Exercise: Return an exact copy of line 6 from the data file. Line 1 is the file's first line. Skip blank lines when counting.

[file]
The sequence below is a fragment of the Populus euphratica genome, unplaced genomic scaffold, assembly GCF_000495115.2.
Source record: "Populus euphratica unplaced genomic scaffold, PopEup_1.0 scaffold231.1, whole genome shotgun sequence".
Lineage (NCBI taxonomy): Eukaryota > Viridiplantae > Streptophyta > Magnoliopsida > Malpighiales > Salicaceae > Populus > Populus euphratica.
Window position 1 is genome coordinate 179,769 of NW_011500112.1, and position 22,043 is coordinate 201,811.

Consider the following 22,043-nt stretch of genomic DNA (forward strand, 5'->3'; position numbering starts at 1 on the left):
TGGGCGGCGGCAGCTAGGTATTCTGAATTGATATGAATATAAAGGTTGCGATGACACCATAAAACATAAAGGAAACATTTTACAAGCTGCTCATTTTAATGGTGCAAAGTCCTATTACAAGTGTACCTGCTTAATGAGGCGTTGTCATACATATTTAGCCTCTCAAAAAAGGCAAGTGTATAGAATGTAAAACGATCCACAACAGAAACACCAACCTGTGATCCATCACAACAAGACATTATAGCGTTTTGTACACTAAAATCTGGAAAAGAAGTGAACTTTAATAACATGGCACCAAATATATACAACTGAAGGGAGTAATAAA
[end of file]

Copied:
TGGGCGGCGGCAGCTAGGTATTCTGAATTGATATGAATATAAAGGTTGCGATGACACCATAAAACATAAAGGAAACATTTTACAAGCTGCTCATTTTAATGGTGCAAAGTCCTATTACAAGTGTACCTGCTTAATGAGGCGTTGTCATACATATTTAGCCTCTCAAAAAAGGCAAGTGTATAGAATGTAAAACGATCCACAACAGAAACACCAACCTGTGATCCATCACAACAAGACATTATAGCGTTTTGTACACTAAAATCTGGAAAAGAAGTGAACTTTAATAACATGGCACCAAATATATACAACTGAAGGGAGTAATAAA